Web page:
I believe that if one's education in public school did not include some attention the world religions (a study of their history, teachings), then one's education would be profoundly incomplete. I think that it would be impossible to claim to be well educated in the history of Europe, the near and middle East, Asia, the Americas, Africa without some knowledge of Judaism, Christianity, Islam, Hinduism, Buddhism, etc. One might be well educated in math, physics, chemistry, biology without such a background, but once one comes to terms with history, culture, art, philosophy, anthropology, sociology, psychology, medicine... I propose that it would be very difficult to avoid "a brief history of the principles [and history] of the world religions." You asked about the principles of philosophers as well as religion and, on that point, I also think it would be hard to claim to be well educated without some exposure to the philosophical principles that underlie a culture's history and governance. In my country, the United States, being self-aware about the history of the USA would, I believe, require understanding the philosophical principles behind the Declaration of Independence, the Constitution, the Bill of Rights, the causes behind the Civil War, and so on.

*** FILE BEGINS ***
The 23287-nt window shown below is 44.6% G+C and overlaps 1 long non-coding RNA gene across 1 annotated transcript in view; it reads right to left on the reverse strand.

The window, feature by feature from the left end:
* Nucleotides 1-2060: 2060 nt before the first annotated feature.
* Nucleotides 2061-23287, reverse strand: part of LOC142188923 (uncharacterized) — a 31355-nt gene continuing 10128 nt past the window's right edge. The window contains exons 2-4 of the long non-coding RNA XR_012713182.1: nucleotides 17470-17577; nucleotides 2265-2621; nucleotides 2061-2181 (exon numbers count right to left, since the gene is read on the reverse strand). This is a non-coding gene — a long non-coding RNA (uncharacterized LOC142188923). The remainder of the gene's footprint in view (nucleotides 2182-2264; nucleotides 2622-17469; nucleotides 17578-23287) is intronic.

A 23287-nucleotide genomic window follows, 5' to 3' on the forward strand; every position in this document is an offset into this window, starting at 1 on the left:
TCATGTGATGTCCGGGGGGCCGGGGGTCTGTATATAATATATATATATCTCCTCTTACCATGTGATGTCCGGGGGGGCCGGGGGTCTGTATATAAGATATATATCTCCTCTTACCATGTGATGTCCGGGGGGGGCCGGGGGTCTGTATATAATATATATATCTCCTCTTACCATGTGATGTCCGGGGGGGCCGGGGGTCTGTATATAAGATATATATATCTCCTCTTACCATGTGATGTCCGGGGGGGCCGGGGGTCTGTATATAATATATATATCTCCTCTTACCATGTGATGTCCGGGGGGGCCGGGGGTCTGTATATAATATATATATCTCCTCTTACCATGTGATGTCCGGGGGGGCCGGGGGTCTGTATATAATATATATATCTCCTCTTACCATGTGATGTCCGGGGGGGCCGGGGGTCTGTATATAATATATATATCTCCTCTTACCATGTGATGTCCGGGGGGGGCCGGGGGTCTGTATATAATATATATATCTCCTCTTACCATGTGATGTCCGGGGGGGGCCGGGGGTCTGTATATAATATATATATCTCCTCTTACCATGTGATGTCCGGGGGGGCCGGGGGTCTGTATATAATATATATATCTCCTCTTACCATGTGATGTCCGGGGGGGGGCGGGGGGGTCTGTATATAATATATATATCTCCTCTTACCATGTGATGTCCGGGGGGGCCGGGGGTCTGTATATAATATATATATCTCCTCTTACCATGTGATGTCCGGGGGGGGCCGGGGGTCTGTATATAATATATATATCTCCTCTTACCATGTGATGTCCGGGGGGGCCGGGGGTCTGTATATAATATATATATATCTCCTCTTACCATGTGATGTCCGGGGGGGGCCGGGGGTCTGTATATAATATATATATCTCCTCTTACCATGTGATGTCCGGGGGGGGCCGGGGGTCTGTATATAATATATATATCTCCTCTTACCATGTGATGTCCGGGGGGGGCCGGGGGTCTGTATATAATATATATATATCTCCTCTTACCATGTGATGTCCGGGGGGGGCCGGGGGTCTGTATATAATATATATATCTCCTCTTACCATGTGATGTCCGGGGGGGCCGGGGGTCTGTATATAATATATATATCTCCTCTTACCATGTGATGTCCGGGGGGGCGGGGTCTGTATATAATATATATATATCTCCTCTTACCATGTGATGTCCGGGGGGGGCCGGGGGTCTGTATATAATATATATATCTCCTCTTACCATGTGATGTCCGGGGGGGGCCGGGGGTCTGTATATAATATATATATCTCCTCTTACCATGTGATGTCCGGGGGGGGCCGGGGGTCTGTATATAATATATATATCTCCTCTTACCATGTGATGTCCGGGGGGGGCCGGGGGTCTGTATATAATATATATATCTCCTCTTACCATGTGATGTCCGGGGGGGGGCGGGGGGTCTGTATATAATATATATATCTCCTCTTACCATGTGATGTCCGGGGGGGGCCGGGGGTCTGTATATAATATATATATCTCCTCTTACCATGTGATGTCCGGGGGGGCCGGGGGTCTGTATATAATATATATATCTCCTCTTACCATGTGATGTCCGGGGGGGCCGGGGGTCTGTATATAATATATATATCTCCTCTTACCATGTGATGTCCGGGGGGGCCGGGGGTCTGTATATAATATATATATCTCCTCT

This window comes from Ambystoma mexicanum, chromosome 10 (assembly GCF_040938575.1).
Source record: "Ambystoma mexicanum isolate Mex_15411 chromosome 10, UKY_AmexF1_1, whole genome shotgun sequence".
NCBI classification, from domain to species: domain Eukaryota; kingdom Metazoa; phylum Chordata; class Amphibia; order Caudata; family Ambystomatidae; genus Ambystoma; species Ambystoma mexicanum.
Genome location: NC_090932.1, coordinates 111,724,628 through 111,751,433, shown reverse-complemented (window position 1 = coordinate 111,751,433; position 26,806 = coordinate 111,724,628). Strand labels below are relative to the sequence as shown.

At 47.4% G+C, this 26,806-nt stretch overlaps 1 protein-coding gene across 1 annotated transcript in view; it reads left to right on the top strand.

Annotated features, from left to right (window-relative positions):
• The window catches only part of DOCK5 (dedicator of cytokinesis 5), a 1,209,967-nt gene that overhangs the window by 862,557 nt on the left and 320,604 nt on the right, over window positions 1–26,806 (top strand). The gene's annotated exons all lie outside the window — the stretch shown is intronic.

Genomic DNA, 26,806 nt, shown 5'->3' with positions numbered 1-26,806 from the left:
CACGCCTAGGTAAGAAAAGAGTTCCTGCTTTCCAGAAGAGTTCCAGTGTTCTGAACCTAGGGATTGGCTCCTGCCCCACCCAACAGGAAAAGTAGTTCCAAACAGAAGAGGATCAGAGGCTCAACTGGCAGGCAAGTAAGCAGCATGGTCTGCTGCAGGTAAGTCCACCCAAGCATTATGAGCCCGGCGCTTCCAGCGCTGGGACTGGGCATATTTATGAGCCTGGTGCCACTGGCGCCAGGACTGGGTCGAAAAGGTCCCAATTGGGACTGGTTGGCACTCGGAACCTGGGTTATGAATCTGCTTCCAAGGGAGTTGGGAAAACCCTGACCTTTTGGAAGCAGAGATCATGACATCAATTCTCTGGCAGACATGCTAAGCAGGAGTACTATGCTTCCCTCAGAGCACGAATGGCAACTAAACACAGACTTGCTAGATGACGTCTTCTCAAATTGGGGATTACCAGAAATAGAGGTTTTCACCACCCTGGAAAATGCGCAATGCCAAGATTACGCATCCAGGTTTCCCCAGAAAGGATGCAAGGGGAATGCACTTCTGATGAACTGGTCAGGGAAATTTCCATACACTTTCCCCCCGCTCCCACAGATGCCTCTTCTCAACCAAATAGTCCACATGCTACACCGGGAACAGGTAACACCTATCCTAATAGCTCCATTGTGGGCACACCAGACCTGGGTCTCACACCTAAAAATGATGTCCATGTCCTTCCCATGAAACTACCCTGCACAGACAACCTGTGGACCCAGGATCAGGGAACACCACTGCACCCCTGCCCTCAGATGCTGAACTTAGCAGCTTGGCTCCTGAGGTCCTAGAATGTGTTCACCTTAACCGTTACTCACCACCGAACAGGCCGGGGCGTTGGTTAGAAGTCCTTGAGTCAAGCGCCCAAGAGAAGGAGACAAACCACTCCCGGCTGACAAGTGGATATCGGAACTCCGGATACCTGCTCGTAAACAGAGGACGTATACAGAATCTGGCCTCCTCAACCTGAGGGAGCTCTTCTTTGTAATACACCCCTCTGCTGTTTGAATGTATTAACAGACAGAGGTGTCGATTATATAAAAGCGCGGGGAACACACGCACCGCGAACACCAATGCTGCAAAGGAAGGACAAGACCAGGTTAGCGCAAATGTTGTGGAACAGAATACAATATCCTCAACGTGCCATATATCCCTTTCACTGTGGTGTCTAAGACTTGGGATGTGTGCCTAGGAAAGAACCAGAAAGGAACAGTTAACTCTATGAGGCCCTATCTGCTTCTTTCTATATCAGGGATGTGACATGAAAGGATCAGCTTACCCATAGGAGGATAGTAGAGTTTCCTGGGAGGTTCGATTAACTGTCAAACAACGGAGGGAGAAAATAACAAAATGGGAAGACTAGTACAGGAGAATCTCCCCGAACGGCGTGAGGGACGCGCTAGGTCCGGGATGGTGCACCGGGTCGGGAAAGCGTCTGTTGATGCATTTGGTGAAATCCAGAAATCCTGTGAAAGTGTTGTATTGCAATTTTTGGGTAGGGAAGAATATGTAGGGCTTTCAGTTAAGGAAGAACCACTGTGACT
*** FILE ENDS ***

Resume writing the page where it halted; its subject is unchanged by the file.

Read another response by Charles Taliaferro
Should a brief history of the principles of the world religions and philosophers be part of public school curriculum?